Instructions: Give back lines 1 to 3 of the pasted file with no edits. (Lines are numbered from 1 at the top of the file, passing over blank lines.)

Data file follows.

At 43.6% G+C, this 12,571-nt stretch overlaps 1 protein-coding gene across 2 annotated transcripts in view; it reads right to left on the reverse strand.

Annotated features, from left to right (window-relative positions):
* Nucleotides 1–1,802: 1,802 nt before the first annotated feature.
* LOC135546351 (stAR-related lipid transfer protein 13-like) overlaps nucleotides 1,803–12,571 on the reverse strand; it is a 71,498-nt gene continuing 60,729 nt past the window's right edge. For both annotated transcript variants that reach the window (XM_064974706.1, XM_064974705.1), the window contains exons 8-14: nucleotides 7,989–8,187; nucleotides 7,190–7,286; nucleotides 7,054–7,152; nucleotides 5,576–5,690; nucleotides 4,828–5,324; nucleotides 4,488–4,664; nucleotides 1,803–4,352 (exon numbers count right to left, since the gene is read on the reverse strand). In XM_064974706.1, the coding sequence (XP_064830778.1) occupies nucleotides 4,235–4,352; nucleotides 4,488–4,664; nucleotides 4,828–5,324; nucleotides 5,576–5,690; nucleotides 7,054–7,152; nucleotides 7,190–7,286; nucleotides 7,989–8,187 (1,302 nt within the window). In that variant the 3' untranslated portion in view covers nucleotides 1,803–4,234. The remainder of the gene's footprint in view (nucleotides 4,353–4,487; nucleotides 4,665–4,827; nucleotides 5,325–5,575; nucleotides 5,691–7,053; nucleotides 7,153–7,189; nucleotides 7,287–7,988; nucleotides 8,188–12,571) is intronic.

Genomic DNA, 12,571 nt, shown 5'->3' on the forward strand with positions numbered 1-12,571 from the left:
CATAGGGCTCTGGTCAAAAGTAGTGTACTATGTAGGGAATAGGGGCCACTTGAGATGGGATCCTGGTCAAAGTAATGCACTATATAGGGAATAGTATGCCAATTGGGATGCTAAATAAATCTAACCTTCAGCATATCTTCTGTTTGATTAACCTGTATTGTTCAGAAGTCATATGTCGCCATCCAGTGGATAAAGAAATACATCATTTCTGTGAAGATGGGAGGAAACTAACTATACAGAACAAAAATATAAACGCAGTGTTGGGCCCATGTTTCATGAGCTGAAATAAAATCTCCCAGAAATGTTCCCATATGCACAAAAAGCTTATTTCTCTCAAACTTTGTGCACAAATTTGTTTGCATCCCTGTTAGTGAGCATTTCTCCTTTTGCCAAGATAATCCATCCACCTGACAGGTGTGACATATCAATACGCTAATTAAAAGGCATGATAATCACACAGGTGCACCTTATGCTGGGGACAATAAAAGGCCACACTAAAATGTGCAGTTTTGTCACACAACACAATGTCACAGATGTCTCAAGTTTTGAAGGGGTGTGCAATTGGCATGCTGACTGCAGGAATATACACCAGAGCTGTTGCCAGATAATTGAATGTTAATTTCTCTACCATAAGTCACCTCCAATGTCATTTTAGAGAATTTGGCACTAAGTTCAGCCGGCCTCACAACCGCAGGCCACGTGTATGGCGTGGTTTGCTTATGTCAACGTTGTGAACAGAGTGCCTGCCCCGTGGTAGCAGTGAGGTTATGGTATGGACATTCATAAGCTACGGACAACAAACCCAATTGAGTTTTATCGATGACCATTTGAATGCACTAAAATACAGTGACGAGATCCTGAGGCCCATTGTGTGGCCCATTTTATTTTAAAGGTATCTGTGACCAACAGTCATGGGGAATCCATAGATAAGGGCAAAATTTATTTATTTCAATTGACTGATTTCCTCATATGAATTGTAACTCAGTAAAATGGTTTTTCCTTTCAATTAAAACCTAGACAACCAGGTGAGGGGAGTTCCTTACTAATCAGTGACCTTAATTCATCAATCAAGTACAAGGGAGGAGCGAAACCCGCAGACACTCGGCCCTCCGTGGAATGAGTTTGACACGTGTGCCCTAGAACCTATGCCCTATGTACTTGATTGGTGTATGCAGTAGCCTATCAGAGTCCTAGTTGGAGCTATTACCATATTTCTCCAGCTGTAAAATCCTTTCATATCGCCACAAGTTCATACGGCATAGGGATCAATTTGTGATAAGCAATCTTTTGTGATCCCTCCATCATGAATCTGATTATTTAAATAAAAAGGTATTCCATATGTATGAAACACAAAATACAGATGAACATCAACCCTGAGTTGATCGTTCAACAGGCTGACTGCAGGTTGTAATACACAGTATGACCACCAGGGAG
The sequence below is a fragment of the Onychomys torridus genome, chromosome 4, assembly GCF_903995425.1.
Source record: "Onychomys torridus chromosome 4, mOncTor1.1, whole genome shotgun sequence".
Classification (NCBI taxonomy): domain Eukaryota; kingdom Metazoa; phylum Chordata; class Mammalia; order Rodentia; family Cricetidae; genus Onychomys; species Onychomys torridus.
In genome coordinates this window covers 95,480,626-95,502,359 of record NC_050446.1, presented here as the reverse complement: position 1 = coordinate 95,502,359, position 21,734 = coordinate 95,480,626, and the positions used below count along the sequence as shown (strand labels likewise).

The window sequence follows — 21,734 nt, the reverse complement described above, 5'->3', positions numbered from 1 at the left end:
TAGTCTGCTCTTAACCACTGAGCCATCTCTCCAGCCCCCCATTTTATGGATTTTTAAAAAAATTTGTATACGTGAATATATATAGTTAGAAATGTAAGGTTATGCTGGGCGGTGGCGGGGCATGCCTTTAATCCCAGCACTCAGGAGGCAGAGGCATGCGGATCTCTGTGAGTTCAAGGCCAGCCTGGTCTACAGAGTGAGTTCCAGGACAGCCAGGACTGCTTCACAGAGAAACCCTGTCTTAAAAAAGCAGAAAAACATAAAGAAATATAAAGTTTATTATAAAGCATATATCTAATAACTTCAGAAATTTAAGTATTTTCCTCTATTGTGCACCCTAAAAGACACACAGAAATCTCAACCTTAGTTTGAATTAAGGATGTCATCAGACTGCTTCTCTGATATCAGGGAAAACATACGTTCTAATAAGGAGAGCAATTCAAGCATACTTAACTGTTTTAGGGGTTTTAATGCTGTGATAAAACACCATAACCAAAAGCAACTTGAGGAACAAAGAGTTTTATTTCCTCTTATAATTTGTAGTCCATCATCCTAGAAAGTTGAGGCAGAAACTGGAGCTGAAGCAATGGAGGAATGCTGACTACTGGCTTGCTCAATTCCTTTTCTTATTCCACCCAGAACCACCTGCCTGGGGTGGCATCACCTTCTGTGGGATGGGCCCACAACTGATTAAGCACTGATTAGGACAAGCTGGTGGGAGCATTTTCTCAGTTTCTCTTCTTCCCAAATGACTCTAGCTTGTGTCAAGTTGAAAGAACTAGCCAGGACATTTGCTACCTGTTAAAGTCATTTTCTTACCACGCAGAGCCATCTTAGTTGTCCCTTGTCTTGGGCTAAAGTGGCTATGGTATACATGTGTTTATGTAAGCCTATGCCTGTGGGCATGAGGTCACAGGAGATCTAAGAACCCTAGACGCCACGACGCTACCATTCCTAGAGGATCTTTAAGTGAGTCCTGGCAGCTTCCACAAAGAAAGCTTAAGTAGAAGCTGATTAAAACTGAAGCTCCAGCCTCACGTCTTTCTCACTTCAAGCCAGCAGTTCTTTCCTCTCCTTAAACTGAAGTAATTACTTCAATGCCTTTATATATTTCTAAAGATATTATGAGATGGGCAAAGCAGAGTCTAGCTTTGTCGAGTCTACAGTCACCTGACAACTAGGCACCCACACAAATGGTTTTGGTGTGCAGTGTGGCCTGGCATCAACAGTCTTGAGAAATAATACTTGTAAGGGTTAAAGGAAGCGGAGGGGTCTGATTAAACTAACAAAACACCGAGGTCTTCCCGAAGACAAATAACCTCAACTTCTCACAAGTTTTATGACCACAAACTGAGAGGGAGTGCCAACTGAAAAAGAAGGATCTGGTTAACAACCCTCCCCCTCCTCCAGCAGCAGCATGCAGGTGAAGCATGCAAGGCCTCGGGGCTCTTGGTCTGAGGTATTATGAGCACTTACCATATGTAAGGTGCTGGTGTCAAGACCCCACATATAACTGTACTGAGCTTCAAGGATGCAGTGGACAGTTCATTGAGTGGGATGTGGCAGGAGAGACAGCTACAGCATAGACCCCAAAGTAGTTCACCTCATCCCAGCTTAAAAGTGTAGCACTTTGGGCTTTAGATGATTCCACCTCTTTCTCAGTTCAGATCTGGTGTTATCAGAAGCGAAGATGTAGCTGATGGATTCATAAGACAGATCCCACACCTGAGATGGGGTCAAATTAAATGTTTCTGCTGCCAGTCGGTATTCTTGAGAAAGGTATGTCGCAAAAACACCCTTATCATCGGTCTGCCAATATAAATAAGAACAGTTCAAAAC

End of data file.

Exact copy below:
At 43.6% G+C, this 12,571-nt stretch overlaps 1 protein-coding gene across 2 annotated transcripts in view; it reads right to left on the reverse strand.

Annotated features, from left to right (window-relative positions):
* Nucleotides 1–1,802: 1,802 nt before the first annotated feature.